As well as finding a new leader, the Peronists must come up with an updated version of their creed. Though the old one is still popular among the poorest of the poor, especially those who live in the decrepit shantytowns that surround Buenos Aires and other big cities, the coalition Macri leads is rapidly eating into such enclaves. With the help of opportunistic mayors, Cambiemos could soon take them over. Were that to happen, Peronism would at long last find itself consigned to the history books.

When preparing to take office, Macri insisted that he would give priority to the needs of the third or so of the population that is mired in poverty. At the time, few thought he was being sincere, but it seems he meant what he said and the message is gradually getting through to many who survive on hand-outs and odd jobs but would like something less demeaning. Should a majority of the poor come to trust both Macri and Vidal, Argentina’s political landscape would change as much as it did when Juan Domingo Perón, accompanied by Evita (Eva Perón), moved into the Pink House.

Some supporters of Macri, among them his chief guru Jaime Durán Barba, say he qualifies as a leftist because he wants to dismantle the corporatist order that has its roots in the old Spanish Empire and was consolidated by Perón. That is one way of looking at it, but Macri also has some preferences that, in Anglo-Saxon countries, would get him typecast as a conservative. He thinks people should stand on their own feet, worries about overspending and believes Argentina has it in her to play a significant role on the world stage not as the rebel country allied with Venezuela and Iran that Cristina wanted her to be but as an equal partner of the principal democratic powers.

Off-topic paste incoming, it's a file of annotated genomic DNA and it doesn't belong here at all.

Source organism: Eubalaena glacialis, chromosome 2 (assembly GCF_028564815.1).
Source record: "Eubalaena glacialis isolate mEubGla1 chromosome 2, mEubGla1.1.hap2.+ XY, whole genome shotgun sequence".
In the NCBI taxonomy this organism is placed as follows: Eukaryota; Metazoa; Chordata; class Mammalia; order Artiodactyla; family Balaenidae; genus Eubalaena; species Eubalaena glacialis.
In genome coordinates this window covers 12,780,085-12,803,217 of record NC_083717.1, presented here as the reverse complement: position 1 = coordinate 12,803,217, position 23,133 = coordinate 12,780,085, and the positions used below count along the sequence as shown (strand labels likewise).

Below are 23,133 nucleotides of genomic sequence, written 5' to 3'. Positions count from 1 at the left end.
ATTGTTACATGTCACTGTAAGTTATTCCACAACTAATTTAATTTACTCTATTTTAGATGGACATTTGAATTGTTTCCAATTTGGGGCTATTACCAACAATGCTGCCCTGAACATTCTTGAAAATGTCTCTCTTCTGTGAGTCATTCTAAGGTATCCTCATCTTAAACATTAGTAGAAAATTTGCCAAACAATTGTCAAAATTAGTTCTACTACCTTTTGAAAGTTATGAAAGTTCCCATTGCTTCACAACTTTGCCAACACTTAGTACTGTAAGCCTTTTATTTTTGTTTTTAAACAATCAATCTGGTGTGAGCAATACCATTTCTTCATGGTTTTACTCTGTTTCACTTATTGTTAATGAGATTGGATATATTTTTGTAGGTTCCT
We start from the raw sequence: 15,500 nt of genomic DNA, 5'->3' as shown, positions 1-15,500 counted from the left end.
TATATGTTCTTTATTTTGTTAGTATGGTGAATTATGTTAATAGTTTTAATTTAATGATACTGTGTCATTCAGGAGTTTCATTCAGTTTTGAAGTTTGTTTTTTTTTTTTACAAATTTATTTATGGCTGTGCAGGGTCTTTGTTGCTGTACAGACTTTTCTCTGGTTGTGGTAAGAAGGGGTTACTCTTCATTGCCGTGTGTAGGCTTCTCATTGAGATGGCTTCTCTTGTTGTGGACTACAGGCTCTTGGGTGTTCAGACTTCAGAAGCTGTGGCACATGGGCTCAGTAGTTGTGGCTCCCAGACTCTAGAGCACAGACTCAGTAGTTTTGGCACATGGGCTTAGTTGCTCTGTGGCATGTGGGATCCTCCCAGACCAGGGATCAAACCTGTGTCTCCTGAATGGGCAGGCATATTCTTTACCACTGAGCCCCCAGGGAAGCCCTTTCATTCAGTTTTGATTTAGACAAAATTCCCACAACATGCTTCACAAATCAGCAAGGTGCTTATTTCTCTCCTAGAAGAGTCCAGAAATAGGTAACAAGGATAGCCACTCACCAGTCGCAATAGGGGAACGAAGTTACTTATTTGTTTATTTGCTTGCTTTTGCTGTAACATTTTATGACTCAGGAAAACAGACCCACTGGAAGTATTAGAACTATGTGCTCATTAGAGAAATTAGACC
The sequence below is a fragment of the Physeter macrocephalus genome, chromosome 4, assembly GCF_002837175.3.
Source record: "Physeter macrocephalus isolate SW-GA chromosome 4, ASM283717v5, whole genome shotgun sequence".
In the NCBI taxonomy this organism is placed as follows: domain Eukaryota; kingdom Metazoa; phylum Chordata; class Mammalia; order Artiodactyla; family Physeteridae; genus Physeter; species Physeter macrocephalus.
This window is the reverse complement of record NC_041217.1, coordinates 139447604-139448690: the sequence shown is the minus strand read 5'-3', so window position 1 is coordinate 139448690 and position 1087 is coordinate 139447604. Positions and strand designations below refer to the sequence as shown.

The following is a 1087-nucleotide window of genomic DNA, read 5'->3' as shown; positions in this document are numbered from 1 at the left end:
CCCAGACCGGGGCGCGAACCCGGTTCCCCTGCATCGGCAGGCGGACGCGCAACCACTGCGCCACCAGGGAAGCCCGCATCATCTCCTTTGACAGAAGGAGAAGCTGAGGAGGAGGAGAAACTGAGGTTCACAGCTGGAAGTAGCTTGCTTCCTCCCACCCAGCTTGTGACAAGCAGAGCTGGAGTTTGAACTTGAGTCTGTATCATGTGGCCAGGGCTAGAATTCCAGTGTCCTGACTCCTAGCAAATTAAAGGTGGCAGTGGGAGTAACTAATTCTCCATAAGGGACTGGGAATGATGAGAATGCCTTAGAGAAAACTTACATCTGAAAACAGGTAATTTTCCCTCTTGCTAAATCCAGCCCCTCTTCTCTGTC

The slogan Macri borrowed from Barack Obama, “Yes we can”, may be taken to mean that he believes Argentines should be perfectly capable of competing against all-comers instead of contenting themselves with sulking on the side-lines and complaining about the unfairness of it all. Whether or not this demanding “narrative” will catch on is an open question. No matter how politely government spokespeople put it, what they want is for everyone to do whatever it takes to make Argentina much more competitive in an increasingly unforgiving world in which also-rans cannot expect to be treated kindly. That will certainly be the case if China becomes as influential as some predict.

Many politicians, businessmen and trade union bosses think Macri is accusing them of not doing enough because they are too selfish and too wedded to the old ways. They are right, but they are far from being the only ones whose performance has been sub-par. After many decades of populist propaganda, much of the population remains convinced it is a victim of social injustice and therefore deserves to be given a break. Some governments – one was Raúl Alfonsín’s – refused to try and balance the budget for that very reason. Though in developed Western countries such an approach to life is currently fashionable among progressives – hence the loud wailing about the wickedness of “austerity” – Argentina’s unhappy experience should serve as a warning of what can happen to societies that surrender to collective self-pity.


(*) Former editor of the Buenos Aires Herald (1979-1986).


Poll

Op-Ed

Top Stories

  1. 1What’s in a name?What’s in a name?
  2. 2Amazon’s growing interest in Latin America weighs on Mercado Libre’s stock price